How To Find Balance, For Christ’s Sake

There is an idea out there that if we juggle everything just right in life, we can do it all–that we can find the right balance. 

While there is indeed a balancing act in all our lives between the many roles we serve as women: mom, wife, daughter, sister, friend, there are other things that are sometimes more difficult to find balance for: career, volunteering, blogging, committee chairing, hobbies, home business, homeschooling, PTA coordinating….the list goes on and on. What if it was never intended for us to do everything, to fill up every minute of every day with activity? What if it’s not merely a balancing act, but a pruning exercise, that we must each undergo at various times in our lives? It is not that there is anything wrong with wearing several hats, juggling many responsibilities, or working a part-time job. We all do. It’s simply that “making it all fit,” or finding the perfect balance may not always be the best indicator of whether our proverbial full plate is as it should be. In other words, just because it all “fits,” doesn’t mean it should.  

Finding balance is a means to an end, it is not the end itself. The purpose of finding balance in all the things we want to do and must do, is ultimately to fulfill the chief end of man, according to the Westminster Shorter Catechism: To glorify God and enjoy him forever. That is the REASON for which we labor to “find balance.” Balance in itself is not the point of arrival. Are we seeking balance so that we can do it all? Do we find ourselves tempted to substitute balance for honest discernment in our schedules.  Balance does not, in itself, promise joy. It does not secure fulfillment and satisfaction. It does not ensure family stability and right priorities. Balance doesn’t accomplish those things, but glorifying God and enjoying him DOES.

Here are 5 questions that may help us discern whether we are seeking balance for balance sake, or if we are seeking balance to live unto Christ:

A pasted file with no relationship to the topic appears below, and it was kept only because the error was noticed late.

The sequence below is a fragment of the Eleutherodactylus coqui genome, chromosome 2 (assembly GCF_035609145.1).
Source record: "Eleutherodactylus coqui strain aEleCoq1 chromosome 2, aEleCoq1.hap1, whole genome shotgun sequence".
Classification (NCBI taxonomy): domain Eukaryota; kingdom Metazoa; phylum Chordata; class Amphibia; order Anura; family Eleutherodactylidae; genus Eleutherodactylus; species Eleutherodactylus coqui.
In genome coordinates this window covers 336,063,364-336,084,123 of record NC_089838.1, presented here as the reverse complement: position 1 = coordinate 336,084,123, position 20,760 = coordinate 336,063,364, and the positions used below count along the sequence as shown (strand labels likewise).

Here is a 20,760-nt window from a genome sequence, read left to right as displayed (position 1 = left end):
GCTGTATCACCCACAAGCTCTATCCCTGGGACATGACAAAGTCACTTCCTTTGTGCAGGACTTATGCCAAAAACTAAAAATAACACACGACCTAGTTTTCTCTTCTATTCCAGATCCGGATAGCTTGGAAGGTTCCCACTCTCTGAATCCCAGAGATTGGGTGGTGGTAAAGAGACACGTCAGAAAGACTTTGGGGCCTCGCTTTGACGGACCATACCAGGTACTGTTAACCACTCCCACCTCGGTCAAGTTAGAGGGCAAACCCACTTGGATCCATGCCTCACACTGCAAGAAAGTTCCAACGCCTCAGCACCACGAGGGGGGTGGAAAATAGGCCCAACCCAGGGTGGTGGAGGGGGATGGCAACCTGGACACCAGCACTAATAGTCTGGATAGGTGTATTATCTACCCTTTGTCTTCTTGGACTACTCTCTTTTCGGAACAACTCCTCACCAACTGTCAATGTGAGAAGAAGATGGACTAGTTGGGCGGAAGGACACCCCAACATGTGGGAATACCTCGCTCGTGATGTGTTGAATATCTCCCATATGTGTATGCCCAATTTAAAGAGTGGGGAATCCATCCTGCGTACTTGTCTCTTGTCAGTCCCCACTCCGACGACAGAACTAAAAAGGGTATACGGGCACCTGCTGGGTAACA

1. Are the activities and responsibilities currently on your plate there because God has called you to them? Have you specifically asked the Lord about your involvement in those things?

2. Charles Spurgeon said, “God’s callings are His enablings.” While challenge and struggle are a part of every worthy pursuit, do you see God’s enabling in your life, or are you striving to do what you want to do?

3. Is your busy schedule a result of pleasing God or pleasing man?

4. How much of your time is spent serving your family, and how much is spent serving others? What does that proportion ultimately say about what you believe?

5. Do you believe your foremost purpose is to glorify God and enjoy him forever? Are you enjoying Him through your activities and schedule? Is He glorified in the way you plan your time?

Sisters, we are all works in progress. As we each learn to discern what it is to have balance, and what we are seeking balance for, let us hold fast to our purpose and joy in life: God’s glory and the enjoyment of Him!

Grace and peace,

Ruth, www.gracelaced.com

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This post is part of the Finding Balance series

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  • http://kcbutlersatimetolaugh.blogspot.com/ Dana Butler

    Really appreciate this post. Great honesty. Super timely for me as this is stuff I’ve been considering lately…. Thank you so much. :)

    • gracelaced

      You are so welcome, Dana! I’ve been needing it too!

  • Libby

    I love this. Such great perspective and heart questions to have. Way to get to the root of the balance struggle. And thanks for sharing your insights with the rest of us! xo

    • gracelaced

      Heart questions are the ones we always forget to ask when we are busy…so yes! We must get to the heart. Hugs to you, friend!

  • Amanda Dwyer

    This is a great post. It is so easy to get caught up in the day to day activities of life and lose focus of the importance of Christ.

    • gracelaced

      I agree, Amanda! I pray you have a blessed day!

  • Guenevere

    So timely, once again! It’s easy for me to think, “Oh, that’s a great ministry, I should help…” without stopping to ask if that might be someone else’s work to do? When we leap in at every opportunity we sometimes keep another from their calling. And end up sleep deprived and cranky!

    • gracelaced

      So true, Guenevere. Well said!

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